(Reuters) - Walgreen Co WAG.N on Thursday posted an 8.2 percent decline in sales at existing stores in August, a day after a key healthcare benefits provider said it would not reinstate Walgreen into the pharmacies approved to fill prescriptions.
Tricare, which provides medical benefits for U.S. military members and their families, said on its website that it will continue to keep Walgreen out of its pharmacy network, despite the resolution of a dispute between Walgreen and Express Scripts Holding Co (ESRX.O), the company that processes prescriptions for Tricare.
A disagreement over contract terms led Walgreen to stop filling prescriptions for Express Scripts patients at the beginning of 2012. After resolving their dispute in July, the largest U.S. drugstore chain will resume doing business with Express Scripts on September 15.
But the decision by Tricare raises the question of how many Express Scripts clients will allow Walgreen back into their networks. Providers can receive discounts for using more limited networks.
“This surprising announcement clearly questions how many of the Express Scripts scripts Walgreens used to process will actually return and it also appears to be a tacit endorsement for more limited networks,” said Scott Mushkin, an analyst at Jefferies & Co.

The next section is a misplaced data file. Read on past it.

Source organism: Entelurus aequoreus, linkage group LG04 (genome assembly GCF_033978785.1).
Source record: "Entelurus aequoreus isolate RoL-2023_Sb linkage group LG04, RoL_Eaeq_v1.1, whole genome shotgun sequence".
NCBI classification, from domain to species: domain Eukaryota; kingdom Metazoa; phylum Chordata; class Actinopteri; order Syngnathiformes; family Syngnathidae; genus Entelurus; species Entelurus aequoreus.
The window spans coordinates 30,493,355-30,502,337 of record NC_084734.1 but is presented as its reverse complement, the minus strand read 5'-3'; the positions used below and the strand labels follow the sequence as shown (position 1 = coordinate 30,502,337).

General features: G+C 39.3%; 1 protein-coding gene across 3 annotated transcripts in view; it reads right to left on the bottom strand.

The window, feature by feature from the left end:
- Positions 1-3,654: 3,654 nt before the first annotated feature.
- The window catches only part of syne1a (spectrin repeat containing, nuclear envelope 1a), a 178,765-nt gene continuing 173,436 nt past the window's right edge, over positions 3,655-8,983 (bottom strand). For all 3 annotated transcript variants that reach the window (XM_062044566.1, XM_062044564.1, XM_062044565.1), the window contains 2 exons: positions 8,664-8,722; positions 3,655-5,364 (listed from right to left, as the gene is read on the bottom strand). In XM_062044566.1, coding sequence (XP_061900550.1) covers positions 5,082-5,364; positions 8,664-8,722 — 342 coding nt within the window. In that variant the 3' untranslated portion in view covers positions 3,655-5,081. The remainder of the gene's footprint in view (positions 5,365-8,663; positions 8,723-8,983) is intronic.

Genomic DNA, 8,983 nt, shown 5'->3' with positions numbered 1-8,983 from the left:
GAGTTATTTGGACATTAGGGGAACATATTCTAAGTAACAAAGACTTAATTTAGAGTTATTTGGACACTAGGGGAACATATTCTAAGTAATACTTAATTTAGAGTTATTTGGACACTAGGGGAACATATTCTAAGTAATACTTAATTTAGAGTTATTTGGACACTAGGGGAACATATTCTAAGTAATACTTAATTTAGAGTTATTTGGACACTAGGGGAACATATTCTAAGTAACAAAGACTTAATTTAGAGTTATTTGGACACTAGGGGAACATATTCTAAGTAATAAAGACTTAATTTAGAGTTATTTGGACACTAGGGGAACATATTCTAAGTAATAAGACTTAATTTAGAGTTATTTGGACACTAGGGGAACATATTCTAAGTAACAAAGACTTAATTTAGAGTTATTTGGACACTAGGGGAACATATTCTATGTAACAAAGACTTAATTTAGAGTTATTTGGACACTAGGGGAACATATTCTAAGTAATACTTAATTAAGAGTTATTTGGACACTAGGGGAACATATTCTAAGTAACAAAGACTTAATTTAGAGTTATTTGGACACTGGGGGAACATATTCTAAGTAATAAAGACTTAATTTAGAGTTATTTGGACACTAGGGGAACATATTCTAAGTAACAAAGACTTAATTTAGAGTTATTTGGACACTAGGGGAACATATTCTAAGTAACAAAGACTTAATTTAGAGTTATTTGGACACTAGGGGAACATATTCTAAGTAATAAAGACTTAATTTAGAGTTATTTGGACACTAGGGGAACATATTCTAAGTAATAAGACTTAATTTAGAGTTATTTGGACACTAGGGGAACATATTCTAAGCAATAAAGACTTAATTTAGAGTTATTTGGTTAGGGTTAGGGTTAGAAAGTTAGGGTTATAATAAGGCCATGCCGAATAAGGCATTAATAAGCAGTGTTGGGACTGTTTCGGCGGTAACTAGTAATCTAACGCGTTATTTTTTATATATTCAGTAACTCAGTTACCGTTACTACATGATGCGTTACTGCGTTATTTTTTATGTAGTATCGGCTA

Walgreen shares were down nearly 2 percent on Thursday morning.
Walgreen has said Tricare represented about 18 percent of the prescriptions Walgreen used to process for Express Scripts.
Last fall, as it was getting ready to leave the Express Scripts network, Walgreen offered to match or beat other pharmacies’ costs in order to stay in Express Scripts’ Tricare program.
Without Walgreen, Tricare beneficiaries still have access to more than 57,000 pharmacies. Members can fill prescriptions out of the network at other pharmacies, including Walgreens, but will pay higher out-of-pocket costs, according to Tricare’s website.
A Walgreen spokesman could not immediately be reached for comment.
The loss of Express Scripts customers has weighed on Walgreen sales all year, and August was no different.
The 8.2 percent drop in sales at stores open at least a year was steeper than the 8 percent decline expected, on average, by three analysts according to Thomson Reuters I/B/E/S.
Total sales for the month fell 4.5 percent to $5.85 billion.
For the fourth quarter, which ended August 31, sales fell 4.9 percent to $17.08 billion. Analysts on average forecast $17.21 billion, according to Thomson Reuters I/B/E/S.
Walgreen shares were down 1.7 percent at $35.26 in morning trading on the New York Stock Exchange. Shares of CVS Caremark Corp (CVS.N), which has drugstores that compete with Walgreen and a pharmacy benefits business that competes with Express Scripts, were up 2 percent at $46.42. Shares of Rite Aid Corp (RAD.N), the third-largest drugstore chain behind Walgreen and CVS, were up 1.6 percent at $1.24.
On Wednesday, Rite Aid said August same-store sales rose 0.4 percent.
Reporting by Brad Dorfman and Jessica Wohl in Chicago; editing by Maureen Bavdek and Matthew Lewis